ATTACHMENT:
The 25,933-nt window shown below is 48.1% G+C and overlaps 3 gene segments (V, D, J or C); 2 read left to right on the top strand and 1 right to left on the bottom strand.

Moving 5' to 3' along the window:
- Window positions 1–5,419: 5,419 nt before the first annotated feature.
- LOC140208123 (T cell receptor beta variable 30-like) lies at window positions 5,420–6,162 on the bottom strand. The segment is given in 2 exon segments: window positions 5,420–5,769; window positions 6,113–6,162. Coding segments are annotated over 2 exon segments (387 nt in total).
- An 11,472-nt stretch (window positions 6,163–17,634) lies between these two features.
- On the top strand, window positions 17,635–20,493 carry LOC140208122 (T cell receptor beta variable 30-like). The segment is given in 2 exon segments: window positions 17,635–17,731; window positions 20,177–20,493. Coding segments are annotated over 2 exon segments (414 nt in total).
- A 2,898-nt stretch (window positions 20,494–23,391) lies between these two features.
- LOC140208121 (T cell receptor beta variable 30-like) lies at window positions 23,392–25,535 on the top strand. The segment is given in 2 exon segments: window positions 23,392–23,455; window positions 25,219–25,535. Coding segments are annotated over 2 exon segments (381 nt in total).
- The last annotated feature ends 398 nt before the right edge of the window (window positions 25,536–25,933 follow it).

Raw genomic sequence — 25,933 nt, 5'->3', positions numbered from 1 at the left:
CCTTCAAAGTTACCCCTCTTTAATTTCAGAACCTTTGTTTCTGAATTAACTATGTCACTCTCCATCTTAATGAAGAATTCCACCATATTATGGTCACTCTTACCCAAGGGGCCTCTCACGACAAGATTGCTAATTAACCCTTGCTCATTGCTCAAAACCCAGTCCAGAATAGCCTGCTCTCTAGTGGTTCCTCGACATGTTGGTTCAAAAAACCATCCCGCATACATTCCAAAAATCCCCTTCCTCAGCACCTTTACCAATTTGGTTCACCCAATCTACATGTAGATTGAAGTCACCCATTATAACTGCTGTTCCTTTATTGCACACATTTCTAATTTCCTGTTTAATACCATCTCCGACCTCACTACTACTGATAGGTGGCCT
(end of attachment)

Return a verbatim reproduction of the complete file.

The 25,933-nt window shown below is 48.1% G+C and overlaps 3 gene segments (V, D, J or C); 2 read left to right on the top strand and 1 right to left on the bottom strand.

Moving 5' to 3' along the window:
- Window positions 1–5,419: 5,419 nt before the first annotated feature.
- LOC140208123 (T cell receptor beta variable 30-like) lies at window positions 5,420–6,162 on the bottom strand. The segment is given in 2 exon segments: window positions 5,420–5,769; window positions 6,113–6,162. Coding segments are annotated over 2 exon segments (387 nt in total).
- An 11,472-nt stretch (window positions 6,163–17,634) lies between these two features.
- On the top strand, window positions 17,635–20,493 carry LOC140208122 (T cell receptor beta variable 30-like). The segment is given in 2 exon segments: window positions 17,635–17,731; window positions 20,177–20,493. Coding segments are annotated over 2 exon segments (414 nt in total).
- A 2,898-nt stretch (window positions 20,494–23,391) lies between these two features.
- LOC140208121 (T cell receptor beta variable 30-like) lies at window positions 23,392–25,535 on the top strand. The segment is given in 2 exon segments: window positions 23,392–23,455; window positions 25,219–25,535. Coding segments are annotated over 2 exon segments (381 nt in total).
- The last annotated feature ends 398 nt before the right edge of the window (window positions 25,536–25,933 follow it).

Raw genomic sequence — 25,933 nt, 5'->3', positions numbered from 1 at the left:
CCTTCAAAGTTACCCCTCTTTAATTTCAGAACCTTTGTTTCTGAATTAACTATGTCACTCTCCATCTTAATGAAGAATTCCACCATATTATGGTCACTCTTACCCAAGGGGCCTCTCACGACAAGATTGCTAATTAACCCTTGCTCATTGCTCAAAACCCAGTCCAGAATAGCCTGCTCTCTAGTGGTTCCTCGACATGTTGGTTCAAAAAACCATCCCGCATACATTCCAAAAATCCCCTTCCTCAGCACCTTTACCAATTTGGTTCACCCAATCTACATGTAGATTGAAGTCACCCATTATAACTGCTGTTCCTTTATTGCACACATTTCTAATTTCCTGTTTAATACCATCTCCGACCTCACTACTACTGATAGGTGGCCT